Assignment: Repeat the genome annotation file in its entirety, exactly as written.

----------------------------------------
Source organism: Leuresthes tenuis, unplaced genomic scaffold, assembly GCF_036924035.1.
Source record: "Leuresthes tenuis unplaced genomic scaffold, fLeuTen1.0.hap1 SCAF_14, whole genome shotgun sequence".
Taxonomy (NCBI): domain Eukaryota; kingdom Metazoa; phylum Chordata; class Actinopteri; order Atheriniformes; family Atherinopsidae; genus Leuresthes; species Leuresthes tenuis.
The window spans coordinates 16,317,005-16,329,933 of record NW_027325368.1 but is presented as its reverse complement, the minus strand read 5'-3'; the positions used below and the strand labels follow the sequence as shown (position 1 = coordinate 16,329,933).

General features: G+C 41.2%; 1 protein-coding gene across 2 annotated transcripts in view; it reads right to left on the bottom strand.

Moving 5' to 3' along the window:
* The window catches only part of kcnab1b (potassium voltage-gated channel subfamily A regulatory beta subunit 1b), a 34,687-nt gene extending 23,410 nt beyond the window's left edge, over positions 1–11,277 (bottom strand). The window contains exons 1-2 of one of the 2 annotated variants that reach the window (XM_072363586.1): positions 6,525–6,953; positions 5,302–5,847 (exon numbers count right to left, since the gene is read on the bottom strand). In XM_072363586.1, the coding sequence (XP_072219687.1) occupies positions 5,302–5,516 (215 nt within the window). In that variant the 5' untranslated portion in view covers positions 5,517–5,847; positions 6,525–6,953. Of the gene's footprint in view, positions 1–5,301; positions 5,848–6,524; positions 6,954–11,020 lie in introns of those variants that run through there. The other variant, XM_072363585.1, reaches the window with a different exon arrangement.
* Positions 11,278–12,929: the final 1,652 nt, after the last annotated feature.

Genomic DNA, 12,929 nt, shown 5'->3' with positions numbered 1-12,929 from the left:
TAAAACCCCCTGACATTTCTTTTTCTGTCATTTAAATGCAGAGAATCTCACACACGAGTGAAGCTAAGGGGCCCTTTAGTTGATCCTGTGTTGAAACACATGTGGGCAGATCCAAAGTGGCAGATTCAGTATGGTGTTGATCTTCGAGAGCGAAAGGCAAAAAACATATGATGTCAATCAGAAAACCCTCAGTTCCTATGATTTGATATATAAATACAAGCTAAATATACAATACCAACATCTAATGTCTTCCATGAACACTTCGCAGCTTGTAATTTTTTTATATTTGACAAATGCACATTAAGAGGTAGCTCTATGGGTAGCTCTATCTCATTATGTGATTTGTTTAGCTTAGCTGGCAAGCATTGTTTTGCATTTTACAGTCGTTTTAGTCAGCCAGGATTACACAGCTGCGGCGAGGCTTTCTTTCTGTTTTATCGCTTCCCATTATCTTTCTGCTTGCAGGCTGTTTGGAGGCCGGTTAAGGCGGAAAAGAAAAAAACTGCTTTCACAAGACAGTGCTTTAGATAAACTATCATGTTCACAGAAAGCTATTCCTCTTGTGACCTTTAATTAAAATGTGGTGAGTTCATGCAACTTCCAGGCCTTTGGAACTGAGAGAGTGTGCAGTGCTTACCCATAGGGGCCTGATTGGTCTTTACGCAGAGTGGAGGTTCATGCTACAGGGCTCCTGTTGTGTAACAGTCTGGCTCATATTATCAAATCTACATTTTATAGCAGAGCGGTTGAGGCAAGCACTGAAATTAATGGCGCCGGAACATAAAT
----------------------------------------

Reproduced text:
Source organism: Leuresthes tenuis, unplaced genomic scaffold, assembly GCF_036924035.1.
Source record: "Leuresthes tenuis unplaced genomic scaffold, fLeuTen1.0.hap1 SCAF_14, whole genome shotgun sequence".
Taxonomy (NCBI): domain Eukaryota; kingdom Metazoa; phylum Chordata; class Actinopteri; order Atheriniformes; family Atherinopsidae; genus Leuresthes; species Leuresthes tenuis.
The window spans coordinates 16,317,005-16,329,933 of record NW_027325368.1 but is presented as its reverse complement, the minus strand read 5'-3'; the positions used below and the strand labels follow the sequence as shown (position 1 = coordinate 16,329,933).

General features: G+C 41.2%; 1 protein-coding gene across 2 annotated transcripts in view; it reads right to left on the bottom strand.

Moving 5' to 3' along the window:
* The window catches only part of kcnab1b (potassium voltage-gated channel subfamily A regulatory beta subunit 1b), a 34,687-nt gene extending 23,410 nt beyond the window's left edge, over positions 1–11,277 (bottom strand). The window contains exons 1-2 of one of the 2 annotated variants that reach the window (XM_072363586.1): positions 6,525–6,953; positions 5,302–5,847 (exon numbers count right to left, since the gene is read on the bottom strand). In XM_072363586.1, the coding sequence (XP_072219687.1) occupies positions 5,302–5,516 (215 nt within the window). In that variant the 5' untranslated portion in view covers positions 5,517–5,847; positions 6,525–6,953. Of the gene's footprint in view, positions 1–5,301; positions 5,848–6,524; positions 6,954–11,020 lie in introns of those variants that run through there. The other variant, XM_072363585.1, reaches the window with a different exon arrangement.
* Positions 11,278–12,929: the final 1,652 nt, after the last annotated feature.

Genomic DNA, 12,929 nt, shown 5'->3' with positions numbered 1-12,929 from the left:
TAAAACCCCCTGACATTTCTTTTTCTGTCATTTAAATGCAGAGAATCTCACACACGAGTGAAGCTAAGGGGCCCTTTAGTTGATCCTGTGTTGAAACACATGTGGGCAGATCCAAAGTGGCAGATTCAGTATGGTGTTGATCTTCGAGAGCGAAAGGCAAAAAACATATGATGTCAATCAGAAAACCCTCAGTTCCTATGATTTGATATATAAATACAAGCTAAATATACAATACCAACATCTAATGTCTTCCATGAACACTTCGCAGCTTGTAATTTTTTTATATTTGACAAATGCACATTAAGAGGTAGCTCTATGGGTAGCTCTATCTCATTATGTGATTTGTTTAGCTTAGCTGGCAAGCATTGTTTTGCATTTTACAGTCGTTTTAGTCAGCCAGGATTACACAGCTGCGGCGAGGCTTTCTTTCTGTTTTATCGCTTCCCATTATCTTTCTGCTTGCAGGCTGTTTGGAGGCCGGTTAAGGCGGAAAAGAAAAAAACTGCTTTCACAAGACAGTGCTTTAGATAAACTATCATGTTCACAGAAAGCTATTCCTCTTGTGACCTTTAATTAAAATGTGGTGAGTTCATGCAACTTCCAGGCCTTTGGAACTGAGAGAGTGTGCAGTGCTTACCCATAGGGGCCTGATTGGTCTTTACGCAGAGTGGAGGTTCATGCTACAGGGCTCCTGTTGTGTAACAGTCTGGCTCATATTATCAAATCTACATTTTATAGCAGAGCGGTTGAGGCAAGCACTGAAATTAATGGCGCCGGAACATAAAT